Jonathan Edwards, in his Freedom of the Will, wrote that “Many particular things may concur and unite their strength to induce the mind; and when it is so, all together are as it were one complex motive” (Yale edition, 1.2—p. 141). Let me chase Edwards’ point: how is it that a host of “particular things” shape each of our daily decisions?
To begin I think it’s fair to say that whenever we face a decision we become aware of our internal processing as reflected in comments like, “let me think about that for a minute”. Our pause plays an important role in reaching the decision. But what are we really doing when we pause?
The rational option. One assumption about such reflective moments is that we always begin with relative neutrality or indifference when we make decisions. Thus we need to think objectively about all the possible outcomes of the options before us. It’s as if we have a clean sheet to write on as we make the decision; so our mind needs time to chart out the options. The wise person is one who can think clearly, effectively, and comprehensively about all the possible implications of the decision.
The volitional option. Another assumption about our decision-making is that we all start from a state of relative inertia when we make decisions. The idea is that we are faced with a call to move—whether intellectually, physically, or both—from where we are at the present moment to a new location, so we need to muster the energy to start that movement. From this perspective the question of options—of thinking through what we might do—is only secondary to our need to “get going” with one of the new options before us. So the decisive person is less prone to ponder and more prone to act quickly and strongly to embrace whatever option looks most credible.
Both the rational and the volitional models presume a starting point of personal independence. There is another approach—the affective or response-based view—that presumes a personal dependence on others in all decisions.
The affective option. This third decision-making paradigm is heart-based and relational in its orientation. In a given moment of decision our souls are neither neutral nor suffering from inertia. Instead any decision amounts to a call for redirection away from some current values—our present affections—that are already in play.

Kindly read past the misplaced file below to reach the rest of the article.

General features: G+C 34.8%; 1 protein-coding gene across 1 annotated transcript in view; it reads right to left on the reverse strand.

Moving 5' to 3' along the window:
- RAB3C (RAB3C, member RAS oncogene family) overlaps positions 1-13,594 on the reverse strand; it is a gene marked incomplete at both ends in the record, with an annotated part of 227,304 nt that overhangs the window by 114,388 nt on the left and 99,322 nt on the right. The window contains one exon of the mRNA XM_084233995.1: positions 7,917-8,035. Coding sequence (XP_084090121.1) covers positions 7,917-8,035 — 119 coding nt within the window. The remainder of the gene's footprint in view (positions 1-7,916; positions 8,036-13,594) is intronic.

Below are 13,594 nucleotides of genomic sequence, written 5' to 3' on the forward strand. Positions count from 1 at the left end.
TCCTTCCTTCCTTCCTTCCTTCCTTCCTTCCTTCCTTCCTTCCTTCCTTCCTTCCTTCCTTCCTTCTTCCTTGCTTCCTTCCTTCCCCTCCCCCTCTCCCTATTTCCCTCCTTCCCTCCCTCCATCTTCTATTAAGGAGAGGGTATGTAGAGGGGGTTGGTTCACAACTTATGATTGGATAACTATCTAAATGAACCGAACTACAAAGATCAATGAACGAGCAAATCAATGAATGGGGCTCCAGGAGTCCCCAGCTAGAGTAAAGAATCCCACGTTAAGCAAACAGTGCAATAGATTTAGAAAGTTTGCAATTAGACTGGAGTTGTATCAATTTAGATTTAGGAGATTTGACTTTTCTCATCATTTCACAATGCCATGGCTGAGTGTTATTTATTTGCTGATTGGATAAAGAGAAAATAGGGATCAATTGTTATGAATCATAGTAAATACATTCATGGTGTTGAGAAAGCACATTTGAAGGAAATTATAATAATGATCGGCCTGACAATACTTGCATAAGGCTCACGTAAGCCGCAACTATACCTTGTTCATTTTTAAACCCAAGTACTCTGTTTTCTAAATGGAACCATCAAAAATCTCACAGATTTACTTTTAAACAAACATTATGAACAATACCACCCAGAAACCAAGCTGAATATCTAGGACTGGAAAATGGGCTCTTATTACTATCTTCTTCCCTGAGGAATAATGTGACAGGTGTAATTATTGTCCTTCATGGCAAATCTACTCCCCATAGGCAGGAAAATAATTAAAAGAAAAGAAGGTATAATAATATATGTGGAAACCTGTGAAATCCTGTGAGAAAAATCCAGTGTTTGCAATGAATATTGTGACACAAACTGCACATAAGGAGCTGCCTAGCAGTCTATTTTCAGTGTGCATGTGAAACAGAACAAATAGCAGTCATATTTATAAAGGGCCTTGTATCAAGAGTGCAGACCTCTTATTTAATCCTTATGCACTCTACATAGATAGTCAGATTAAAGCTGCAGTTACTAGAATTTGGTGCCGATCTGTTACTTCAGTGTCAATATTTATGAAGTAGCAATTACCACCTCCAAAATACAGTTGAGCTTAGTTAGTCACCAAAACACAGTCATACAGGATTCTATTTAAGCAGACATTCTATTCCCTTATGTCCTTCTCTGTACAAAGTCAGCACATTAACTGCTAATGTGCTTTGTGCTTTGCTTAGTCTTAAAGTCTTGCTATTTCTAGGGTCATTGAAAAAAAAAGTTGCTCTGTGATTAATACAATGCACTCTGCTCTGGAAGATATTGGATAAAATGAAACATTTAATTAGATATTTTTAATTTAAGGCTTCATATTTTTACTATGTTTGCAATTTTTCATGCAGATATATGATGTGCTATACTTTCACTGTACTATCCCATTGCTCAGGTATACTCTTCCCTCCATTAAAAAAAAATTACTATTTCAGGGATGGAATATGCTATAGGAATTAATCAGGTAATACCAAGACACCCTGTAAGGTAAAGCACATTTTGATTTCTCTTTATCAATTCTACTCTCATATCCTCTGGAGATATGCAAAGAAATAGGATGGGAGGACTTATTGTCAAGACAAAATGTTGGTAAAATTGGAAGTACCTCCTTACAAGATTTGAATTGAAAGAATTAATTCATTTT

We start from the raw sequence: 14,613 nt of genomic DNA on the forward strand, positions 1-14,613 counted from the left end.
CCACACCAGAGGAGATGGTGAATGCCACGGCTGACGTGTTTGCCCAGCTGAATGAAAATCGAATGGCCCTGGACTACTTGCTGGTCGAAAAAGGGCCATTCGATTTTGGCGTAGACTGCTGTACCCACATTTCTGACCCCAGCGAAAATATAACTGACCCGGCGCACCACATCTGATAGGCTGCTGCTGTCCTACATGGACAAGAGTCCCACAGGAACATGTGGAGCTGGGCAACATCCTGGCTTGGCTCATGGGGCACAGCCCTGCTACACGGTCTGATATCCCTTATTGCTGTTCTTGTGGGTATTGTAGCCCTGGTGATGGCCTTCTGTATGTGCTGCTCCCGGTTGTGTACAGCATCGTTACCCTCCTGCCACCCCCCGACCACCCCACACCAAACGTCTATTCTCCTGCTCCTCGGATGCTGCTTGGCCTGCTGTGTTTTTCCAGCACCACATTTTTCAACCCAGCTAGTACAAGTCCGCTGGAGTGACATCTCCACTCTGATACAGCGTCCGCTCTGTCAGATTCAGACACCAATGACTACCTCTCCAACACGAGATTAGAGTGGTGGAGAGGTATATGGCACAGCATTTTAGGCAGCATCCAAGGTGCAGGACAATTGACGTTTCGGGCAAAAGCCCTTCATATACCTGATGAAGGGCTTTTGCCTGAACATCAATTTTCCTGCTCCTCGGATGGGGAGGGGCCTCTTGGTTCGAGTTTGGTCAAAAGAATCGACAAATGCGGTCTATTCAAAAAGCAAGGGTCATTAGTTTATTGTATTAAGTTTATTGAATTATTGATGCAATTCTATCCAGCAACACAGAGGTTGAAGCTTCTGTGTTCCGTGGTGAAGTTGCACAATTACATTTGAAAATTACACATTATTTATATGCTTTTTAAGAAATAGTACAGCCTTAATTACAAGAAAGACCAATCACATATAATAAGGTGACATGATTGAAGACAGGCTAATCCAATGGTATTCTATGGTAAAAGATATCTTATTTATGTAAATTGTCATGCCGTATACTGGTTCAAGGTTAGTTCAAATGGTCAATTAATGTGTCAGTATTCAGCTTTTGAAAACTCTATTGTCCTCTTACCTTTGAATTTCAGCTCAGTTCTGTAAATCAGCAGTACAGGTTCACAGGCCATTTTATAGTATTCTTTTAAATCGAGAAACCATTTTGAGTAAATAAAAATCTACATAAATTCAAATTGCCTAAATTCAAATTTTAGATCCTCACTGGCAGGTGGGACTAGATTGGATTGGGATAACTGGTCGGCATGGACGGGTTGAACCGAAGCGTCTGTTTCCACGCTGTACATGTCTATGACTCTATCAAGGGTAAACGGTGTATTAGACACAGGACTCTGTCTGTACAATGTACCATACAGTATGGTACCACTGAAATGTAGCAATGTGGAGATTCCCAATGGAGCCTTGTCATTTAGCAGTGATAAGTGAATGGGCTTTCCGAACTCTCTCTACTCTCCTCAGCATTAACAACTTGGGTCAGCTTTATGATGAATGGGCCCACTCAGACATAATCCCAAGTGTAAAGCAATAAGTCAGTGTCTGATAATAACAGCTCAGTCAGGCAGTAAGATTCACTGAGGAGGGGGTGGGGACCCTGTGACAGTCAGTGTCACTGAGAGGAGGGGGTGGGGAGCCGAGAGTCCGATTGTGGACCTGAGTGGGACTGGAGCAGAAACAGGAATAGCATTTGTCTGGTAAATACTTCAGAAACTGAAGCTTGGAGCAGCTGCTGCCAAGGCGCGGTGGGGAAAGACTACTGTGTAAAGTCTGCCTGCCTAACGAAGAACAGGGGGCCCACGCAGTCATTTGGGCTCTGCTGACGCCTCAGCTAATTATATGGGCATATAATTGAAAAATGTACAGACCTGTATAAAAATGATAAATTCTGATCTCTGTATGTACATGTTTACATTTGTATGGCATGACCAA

Our “thinking”, then, is a process of comparing how much we might “like” the new option in light of what we already want. The process is rational in the sense that our reasoning processes must consult our hearts about where our strongest desires lie—desires formed in earlier emotional contexts—so the mind probes the past for insights about what to do next.
In this portrayal of the soul the mind is never the source of our motivations, only a processor of our heart values. That is, the mind rationalizes how any new desires are now to be portrayed as more valuable than what we once wanted. It explains our love.
And any sense of a volitional need to “get going” is illusory because we’re already going somewhere. The real question is whether where we once wanted to go can withstand the competition of a new affection. Hearts are slow in giving up old affections but are always prepared to sample new desires. Which aligns with the warning in Proverbs 4:23 to “Guard your heart with all vigilance for from it flow the springs of life.”
The question, then, of Edwards’ notion of how “particular things” shape each of our daily decisions can be answered as if we were not heart-based beings but beings who are morally and affectively neutral; or who always operate as self-starters without any prior desires that shape our choices. Or we can see ourselves as responders either to God’s love or to a love of the world in each moment of life.
Jesus answered the debate at a number of points. Let me cite just one text in concluding. Jesus (in John 8: 31-59) told a group of free will advocates that, “your will is to do your father’s desires” and thus they were each “a slave to sin” because they lacked any love for Jesus: “If God were your father you would love me.”
So as we make decisions our inward processing is oriented either by a delight in God who loves Jesus; or by a desire to be like god ourselves which is the sole alternative trajectory for making decisions. Each decision is relational and calls us to ponder which relationship we may want to enhance, and how those bonds can grow.
Think about it!